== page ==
Note University of Maryland Eastern Shore student Rhyan Knight received an honorable mention for her presentation at the University of New Hampshire’s Undergraduate Research Conference Interdisciplinary Science & Engineering Symposium last month.   

The annual conference was held virtually this year due to the global coronavirus pandemic. Knight, who is a NOAA Educational Partnership Program Living Marine Resources Cooperative Science Center Scholar, presented a pre-recorded talk on her poster titled, “Mercury Accumulation in the Great Bay Ecosystem – Links with Carbon and Sediment Size.”  

“The research I conducted found that certain areas of the bay had elevated mercury and carbon content,” Knight said. “I tested two samples from different areas of the bay. One sample had a relatively low mercury concentration, while the other sample contained high mercury and carbon levels.”  

The scholar was invited to present at the symposium as a result of her participation in the university’s Closes-GAP internship program last spring. The environmental science major spent four weeks on the campus of the University of New Hampshire to conduct research in the Great Bay. Although her time there was brief, her findings had an impact on the university long after she left, said her advisor Dr. Maurice Crawford, an associate professor in UMES’ Department of Natural Sciences.  Due to her discoveries, he said, others have begun to look into the causes of the high mercury concentration, which could adversely affect the local oyster bays in the Great Bay.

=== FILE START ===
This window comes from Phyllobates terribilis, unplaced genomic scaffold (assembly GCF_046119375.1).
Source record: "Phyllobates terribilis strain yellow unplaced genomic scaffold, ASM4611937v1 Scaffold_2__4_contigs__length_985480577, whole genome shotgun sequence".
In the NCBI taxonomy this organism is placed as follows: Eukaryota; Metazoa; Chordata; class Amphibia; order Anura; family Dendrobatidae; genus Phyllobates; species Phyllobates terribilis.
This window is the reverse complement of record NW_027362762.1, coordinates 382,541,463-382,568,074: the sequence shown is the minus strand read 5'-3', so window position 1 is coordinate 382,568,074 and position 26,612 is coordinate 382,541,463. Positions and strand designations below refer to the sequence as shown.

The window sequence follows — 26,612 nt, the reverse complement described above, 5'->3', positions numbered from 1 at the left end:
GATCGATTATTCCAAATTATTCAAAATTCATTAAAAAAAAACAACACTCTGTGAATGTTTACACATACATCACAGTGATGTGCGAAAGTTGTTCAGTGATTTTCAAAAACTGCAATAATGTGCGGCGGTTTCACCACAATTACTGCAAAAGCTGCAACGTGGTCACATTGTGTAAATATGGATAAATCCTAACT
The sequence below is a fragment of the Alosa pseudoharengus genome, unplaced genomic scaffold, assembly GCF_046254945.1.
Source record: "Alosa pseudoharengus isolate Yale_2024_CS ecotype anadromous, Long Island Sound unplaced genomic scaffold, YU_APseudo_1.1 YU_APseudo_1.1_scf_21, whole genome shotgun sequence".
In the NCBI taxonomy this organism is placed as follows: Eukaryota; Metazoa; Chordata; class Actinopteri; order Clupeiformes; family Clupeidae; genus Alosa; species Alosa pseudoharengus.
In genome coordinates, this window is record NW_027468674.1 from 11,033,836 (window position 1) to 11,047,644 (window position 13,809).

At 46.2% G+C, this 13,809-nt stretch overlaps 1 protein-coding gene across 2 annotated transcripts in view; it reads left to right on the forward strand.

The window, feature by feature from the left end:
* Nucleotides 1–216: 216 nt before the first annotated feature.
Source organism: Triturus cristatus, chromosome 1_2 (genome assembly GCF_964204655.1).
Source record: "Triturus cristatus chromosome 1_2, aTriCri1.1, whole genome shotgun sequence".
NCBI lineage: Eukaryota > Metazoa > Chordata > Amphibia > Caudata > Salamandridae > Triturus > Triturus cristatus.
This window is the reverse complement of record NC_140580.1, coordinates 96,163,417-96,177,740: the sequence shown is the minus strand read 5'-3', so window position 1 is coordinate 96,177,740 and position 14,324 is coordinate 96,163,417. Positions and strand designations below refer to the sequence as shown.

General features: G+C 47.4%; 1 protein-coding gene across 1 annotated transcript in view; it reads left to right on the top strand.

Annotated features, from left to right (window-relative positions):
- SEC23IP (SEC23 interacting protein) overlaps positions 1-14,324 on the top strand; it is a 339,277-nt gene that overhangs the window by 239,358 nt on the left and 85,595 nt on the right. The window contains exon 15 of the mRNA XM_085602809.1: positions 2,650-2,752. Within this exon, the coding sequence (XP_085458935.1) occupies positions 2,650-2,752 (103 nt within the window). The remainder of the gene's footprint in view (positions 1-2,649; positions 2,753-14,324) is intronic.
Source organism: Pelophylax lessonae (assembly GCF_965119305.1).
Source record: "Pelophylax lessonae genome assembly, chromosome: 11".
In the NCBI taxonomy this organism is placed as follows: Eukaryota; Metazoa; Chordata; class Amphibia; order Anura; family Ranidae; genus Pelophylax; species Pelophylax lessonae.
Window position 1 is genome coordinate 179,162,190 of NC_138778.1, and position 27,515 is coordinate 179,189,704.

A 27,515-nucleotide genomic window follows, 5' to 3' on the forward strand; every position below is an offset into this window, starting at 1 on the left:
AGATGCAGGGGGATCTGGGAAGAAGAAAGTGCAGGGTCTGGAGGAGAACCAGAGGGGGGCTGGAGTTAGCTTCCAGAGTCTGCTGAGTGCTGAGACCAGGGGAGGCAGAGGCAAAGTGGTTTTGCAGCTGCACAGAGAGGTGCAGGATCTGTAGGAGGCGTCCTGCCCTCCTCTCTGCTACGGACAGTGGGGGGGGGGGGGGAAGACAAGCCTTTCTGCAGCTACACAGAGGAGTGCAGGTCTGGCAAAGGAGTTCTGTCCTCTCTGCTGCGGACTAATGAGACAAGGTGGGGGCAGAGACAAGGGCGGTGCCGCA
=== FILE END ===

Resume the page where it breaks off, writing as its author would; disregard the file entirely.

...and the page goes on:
“I think it was very valuable to gain experience not only in the field, but also in giving scientific talks and presentations,” Knight said.  


Tanesha Hankerson, communications and outreach specialist, Department of Natural Sciences, 410-651-6196, 

See and hear her presentation here>

This research was conducted under the following grant, led by Dr. Ruth Varner at the University of New Hampshire: Collaborative Links to Ocean Science and Earth Science Graduate Academic Programs (CLOSES-GAP). The grant is funded by the National Science Foundation.

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